To improve both utility and accuracy, an alternative method to calculate distribution entropy on multiple temporal scales by using a moving average system has been developed. This new method, multiscale distribution entropy (MSDE), can therefore solve the inherent sequence length issue of the coarse-graining methods used in calculation of ordinary MSE. By using portions of the time series not regarded in MSE shorter segments provide more plentiful calculations. This technique is illustrated below.
As illustrated, coarse-graining compares individual pairs at Scale 2. In the twenty-sample example (A), this method offered ten measurements. In example (B), using moving-averaging, the second half of each sample pair is used in the following pair, therefore revealing nineteen pairs from the same twenty sample set. Shorter sample sizes can arrive at larger conclusions than using typical coarse-graining, such as multiscale entropy (MSE). For this reason, MSE requires quite long samples to find accurate results.
It can also be seen that as the scale number increases from 1-20, incredibly long time-series samples would be required using coarse-graining methods to achieve the number of data calculations derived by moving-averaging. Comparing data samples in sets of five, let alone the scale factor of twenty, will begin to limit the data derived from coarse-graining (C) compared to the methods used in MSDE (D). The former compares only four sets of data from the twenty interval samples, while the latter derives sixteen sets of data from those same twenty samples.
While MSDE has a relatively short history of use and publication of research results, the results were quite impressive.
Their study showed MSDE was able to differentiate the three groups of subjects—young, elderly, and congestive heart failure—with p values from 0.008 to 8.88 × 10-11, using samples of 100 intervals. These samples were recorded at 125 Hz, far less than the 250 Hz samples currently being recommended. It has been shown that lower frequency samples may have inherent weakness in entropy calculation.22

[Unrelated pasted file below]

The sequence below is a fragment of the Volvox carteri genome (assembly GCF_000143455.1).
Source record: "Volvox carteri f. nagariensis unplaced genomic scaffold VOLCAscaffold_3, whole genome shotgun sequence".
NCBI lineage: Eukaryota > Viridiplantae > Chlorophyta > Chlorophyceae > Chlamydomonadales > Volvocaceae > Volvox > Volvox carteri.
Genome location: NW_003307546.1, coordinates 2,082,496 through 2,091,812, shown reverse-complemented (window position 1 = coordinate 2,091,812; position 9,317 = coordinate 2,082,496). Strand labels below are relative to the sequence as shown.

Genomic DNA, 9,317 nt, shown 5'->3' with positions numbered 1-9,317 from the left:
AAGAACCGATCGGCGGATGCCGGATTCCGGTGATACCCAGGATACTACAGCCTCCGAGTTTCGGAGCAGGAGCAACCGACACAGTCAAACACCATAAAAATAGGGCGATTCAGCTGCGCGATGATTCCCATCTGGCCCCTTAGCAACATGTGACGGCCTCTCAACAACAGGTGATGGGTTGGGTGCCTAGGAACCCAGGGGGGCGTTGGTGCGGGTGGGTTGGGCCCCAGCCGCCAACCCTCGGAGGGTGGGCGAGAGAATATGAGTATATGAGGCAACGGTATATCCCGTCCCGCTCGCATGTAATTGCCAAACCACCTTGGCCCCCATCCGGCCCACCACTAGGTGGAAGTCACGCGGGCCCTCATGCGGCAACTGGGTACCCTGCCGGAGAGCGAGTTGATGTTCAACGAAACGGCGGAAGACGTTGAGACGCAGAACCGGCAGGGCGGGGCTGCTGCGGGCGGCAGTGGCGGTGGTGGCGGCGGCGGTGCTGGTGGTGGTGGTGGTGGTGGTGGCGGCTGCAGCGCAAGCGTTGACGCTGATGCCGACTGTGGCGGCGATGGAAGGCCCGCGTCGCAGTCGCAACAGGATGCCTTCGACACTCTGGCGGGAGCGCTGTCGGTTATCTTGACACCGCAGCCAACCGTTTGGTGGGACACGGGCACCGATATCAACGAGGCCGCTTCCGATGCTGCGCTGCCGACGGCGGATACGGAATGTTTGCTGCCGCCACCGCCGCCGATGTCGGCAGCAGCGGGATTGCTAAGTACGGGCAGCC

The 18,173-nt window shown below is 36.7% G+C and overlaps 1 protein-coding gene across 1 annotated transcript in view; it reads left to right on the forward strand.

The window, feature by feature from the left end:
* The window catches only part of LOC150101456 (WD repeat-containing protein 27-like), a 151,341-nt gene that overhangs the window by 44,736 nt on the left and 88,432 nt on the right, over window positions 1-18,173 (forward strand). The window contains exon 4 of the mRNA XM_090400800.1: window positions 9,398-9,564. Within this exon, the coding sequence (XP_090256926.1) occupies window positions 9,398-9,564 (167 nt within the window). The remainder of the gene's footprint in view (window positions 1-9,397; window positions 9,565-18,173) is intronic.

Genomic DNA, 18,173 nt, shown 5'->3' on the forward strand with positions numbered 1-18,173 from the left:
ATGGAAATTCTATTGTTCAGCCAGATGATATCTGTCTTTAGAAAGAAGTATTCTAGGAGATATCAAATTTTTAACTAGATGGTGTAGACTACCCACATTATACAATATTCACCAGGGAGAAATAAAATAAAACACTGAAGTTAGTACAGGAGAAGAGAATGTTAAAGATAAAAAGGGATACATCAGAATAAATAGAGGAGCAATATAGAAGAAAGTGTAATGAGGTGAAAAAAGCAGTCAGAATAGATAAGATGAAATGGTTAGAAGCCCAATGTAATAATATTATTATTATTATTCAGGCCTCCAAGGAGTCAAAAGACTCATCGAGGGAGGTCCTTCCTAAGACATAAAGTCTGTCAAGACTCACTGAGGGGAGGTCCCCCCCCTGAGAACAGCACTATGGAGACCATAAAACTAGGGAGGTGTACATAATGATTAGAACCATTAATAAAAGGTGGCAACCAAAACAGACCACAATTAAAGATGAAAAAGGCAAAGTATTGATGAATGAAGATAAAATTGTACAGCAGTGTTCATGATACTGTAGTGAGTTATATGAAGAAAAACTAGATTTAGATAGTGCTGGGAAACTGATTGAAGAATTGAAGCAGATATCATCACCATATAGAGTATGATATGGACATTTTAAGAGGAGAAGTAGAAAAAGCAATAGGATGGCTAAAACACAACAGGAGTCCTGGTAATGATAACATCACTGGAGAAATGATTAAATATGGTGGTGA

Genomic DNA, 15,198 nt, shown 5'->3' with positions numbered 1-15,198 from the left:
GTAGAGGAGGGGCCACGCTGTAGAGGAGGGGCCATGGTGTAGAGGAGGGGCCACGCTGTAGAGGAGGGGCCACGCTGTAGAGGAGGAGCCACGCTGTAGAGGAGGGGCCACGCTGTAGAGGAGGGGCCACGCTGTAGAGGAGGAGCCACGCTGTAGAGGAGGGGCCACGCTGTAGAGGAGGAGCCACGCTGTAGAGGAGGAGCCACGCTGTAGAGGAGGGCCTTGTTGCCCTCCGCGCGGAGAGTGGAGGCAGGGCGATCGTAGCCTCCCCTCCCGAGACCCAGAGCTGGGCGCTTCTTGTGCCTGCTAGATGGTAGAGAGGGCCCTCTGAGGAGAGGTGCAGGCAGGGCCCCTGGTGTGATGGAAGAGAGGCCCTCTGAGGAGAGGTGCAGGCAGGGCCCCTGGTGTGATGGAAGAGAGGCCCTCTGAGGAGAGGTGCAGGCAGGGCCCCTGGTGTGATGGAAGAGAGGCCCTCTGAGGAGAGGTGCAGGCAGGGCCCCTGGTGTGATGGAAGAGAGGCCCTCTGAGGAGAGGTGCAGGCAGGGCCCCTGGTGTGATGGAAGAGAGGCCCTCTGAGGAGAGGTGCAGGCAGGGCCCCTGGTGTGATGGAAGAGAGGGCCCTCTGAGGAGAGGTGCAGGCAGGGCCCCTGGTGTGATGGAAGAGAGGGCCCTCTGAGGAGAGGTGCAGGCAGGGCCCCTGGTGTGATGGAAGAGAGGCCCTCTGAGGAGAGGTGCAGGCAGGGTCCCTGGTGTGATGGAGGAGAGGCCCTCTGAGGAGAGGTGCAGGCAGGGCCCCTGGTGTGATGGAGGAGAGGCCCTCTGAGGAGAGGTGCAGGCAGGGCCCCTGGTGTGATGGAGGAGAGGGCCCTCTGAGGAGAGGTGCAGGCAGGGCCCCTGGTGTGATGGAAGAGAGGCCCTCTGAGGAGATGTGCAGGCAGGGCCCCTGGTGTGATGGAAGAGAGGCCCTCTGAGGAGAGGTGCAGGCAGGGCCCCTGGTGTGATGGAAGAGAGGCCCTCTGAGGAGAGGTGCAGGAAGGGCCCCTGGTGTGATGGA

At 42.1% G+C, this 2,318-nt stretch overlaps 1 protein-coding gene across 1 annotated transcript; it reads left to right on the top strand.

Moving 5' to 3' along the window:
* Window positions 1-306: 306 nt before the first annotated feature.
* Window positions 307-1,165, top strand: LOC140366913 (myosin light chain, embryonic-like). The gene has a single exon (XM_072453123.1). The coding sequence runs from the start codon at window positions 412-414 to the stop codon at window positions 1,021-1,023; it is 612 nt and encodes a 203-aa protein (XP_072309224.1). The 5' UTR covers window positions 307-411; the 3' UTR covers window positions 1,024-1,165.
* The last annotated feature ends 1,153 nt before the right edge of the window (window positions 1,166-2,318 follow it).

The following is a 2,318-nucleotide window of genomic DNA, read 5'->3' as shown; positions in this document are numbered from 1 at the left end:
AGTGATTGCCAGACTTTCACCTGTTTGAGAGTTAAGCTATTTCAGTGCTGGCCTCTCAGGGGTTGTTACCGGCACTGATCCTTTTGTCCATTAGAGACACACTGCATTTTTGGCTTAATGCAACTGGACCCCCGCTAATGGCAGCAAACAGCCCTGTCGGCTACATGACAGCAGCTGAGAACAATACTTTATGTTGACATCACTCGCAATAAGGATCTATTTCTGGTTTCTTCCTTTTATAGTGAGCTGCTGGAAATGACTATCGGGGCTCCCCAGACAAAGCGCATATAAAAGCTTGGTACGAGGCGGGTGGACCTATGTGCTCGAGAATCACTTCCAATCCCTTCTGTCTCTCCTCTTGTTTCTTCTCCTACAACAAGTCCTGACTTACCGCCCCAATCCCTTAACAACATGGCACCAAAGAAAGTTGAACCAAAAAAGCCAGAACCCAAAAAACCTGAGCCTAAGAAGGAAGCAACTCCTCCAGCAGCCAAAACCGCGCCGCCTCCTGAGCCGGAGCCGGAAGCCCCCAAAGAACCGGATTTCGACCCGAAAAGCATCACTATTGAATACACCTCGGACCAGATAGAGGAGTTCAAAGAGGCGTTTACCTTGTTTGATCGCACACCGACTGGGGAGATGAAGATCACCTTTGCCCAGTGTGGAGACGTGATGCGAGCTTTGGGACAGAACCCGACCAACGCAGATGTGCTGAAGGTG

As this research was published March 2020, only ECG-derived interbeat intervals (IBIs) were tested thus far. Logical deduction would assume that MSDE may very well yield promising accuracy in other time series, especially those having been verified using the original distribution entropy.
The parameter variables are the same as those for distribution entropy. Embedding dimension (m) and the number of bins to [m = 2, bins = 512] was used in the lone published study. Further efforts may consider varying those parameters to better fuel further research and understanding of this promising entropy measure capable of determining complexity.
Time Series Type
|Entropy Ratio Estimation Method||TDMI/FNN Selection Method|
|M(bin number)||m(embedding dimension)||τ(time delay)||m(embedding dimension)||τ(time delay)||k(multiple of 4 recommended)|
|ECG||128+ (256, 512, 1024, ...) 23||5 or 2-5 24||2||6||10||16|
|EEG||5||9||7||11||(yet to be determined)|
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The project to create this site, as well as converting the algorithms to compatible code was led by our data scientist, Gábor Balló. He is an accomplished scientist and educator, living in Denmark. He received his PhD in Mathematical Physics. If you have occasion to need a sharp data scientist, here is a link to discuss your data concepts with him.
We must also offer sincere thanks to the research nonprofit, The Center for Chiropractic Progress and their president, Dr. Lance Lorfeld. Upon hearing of our project, The Center offered a grant to fully fund the creation of these vital algorithms. It is rare to find an organization that is as transparent and focused on always doing what must be done. If you find this site helpful, which you will, consider following this link to see what they are about, and donate to this deserving nonprofit. Dollar for dollar there is no group I know of that accomplishes as much.